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    Underlining with skagit heads is a great way to go for the reasons you stated. Also you can use it underlined with a sink tip for touch and go casting- The Rage is a very nice casting line and versatile also - they both do a great job - for me it has replaced the scandi compacts- although they are nice too -its mostly a matter of personal preference and fishing scenarios.
     
  6. Sean Beauchamp

    Sean Beauchamp Hot and Heavy at yer 6

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    Why do you care? Just wondering what it is to you? If you think the rage and a skagit compact plus floating tip are the same there is obviously at least one reason you don't develop fly lines.

    If something doesn't fit your needs then don't buy it. Pretty simple.
     
  7. shawn k

    shawn k Member

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    Did somebody wiz in your wheaties today? LOL
     
  8. Loren E

    Loren E Member

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    Sean, as I thought I made clear in my post's title and initial disclaimer, my intent was to ask the spey community here if there was in fact an advantage that this line provides over the alternative I was thinking of (lighter skagit + floating tip) that I was missing, not to put a product down. It was a sincere question. To answer your question, the reason I care is because a line that performs as the Rage is intended to DOES fit my needs, hence me trying to find out if there is a good reason to buy this line or if I can accomplish the same thing by adding a floating tip to my lighter skagit head and save a chunk of change. Why you have 20 "positive ratings" on this board is a bit beyond me based on your high and mighty attitude in regard to an inquisitive post not meant to offend anyone. I will give you the benefit of the doubt and hope that you read it too fast and took my words in the wrong tone.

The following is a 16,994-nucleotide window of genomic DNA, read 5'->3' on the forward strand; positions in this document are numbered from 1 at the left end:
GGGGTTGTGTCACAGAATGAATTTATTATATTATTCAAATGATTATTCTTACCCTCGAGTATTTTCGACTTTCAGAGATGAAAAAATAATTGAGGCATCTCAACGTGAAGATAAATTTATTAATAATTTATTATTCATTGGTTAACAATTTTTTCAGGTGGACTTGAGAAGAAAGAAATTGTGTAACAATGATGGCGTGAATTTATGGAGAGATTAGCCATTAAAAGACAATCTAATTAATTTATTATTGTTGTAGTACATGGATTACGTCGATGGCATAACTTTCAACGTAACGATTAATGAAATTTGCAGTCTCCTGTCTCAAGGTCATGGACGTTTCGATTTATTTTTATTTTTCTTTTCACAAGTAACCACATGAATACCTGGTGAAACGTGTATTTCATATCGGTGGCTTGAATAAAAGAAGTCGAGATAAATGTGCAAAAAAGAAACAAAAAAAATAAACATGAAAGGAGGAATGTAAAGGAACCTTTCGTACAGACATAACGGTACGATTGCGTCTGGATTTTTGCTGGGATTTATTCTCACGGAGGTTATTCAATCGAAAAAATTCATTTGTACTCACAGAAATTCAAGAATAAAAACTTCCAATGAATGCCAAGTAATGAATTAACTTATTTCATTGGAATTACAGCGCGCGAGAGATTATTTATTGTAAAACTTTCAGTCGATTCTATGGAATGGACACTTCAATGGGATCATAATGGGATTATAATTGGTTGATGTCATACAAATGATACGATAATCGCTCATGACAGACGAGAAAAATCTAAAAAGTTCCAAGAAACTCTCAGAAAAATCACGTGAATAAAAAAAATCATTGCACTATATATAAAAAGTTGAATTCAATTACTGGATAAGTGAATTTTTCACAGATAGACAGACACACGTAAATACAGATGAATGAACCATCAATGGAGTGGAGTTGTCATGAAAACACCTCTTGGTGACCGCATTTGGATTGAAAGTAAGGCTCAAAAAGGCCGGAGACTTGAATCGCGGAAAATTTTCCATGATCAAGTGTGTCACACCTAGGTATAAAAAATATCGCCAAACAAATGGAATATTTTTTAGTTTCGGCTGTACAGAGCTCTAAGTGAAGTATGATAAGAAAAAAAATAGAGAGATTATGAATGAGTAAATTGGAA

Thanks to the rest of you who provided valuable insight into helping me learn more about these nuances of spey lines and find out if I was coming to a logical conclusion or if there was a glaring advantage that I was missing.

    Hey Shawn K, I hope your season finished well!!

    -Loren
     
  9. Sean Beauchamp

    Sean Beauchamp Hot and Heavy at yer 6

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    Somebody did actually urinate in my wheaties. I spent the last weekend of the season at a wedding instead of on the coast. The rage IS different I personally think it much better IMHO but if you are happy with the skag and have the necessary components to make it work, spend your money on things that catch steelhead not silly floating lines ;) (that was mildly sarcastic btw) Tight lines. Somebody go fishing for me. Since I can't seem to find the time myself.
     
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  10. shawn k

    shawn k Member

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    Loren

    I would buy the rage before you buy the Tactical. The tactical is a good line on certain rods. I have one and it casts great on one of my seven weights but sucks on my other one.
    The rod you have is a skagit rod.
     
  11. Panhandle

    Panhandle Active Member

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    Simply put, everyone wants to spey cast but no one wants to learn how to. Enter a skagit floating line.
     
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  12. kjsteelhead

    kjsteelhead Member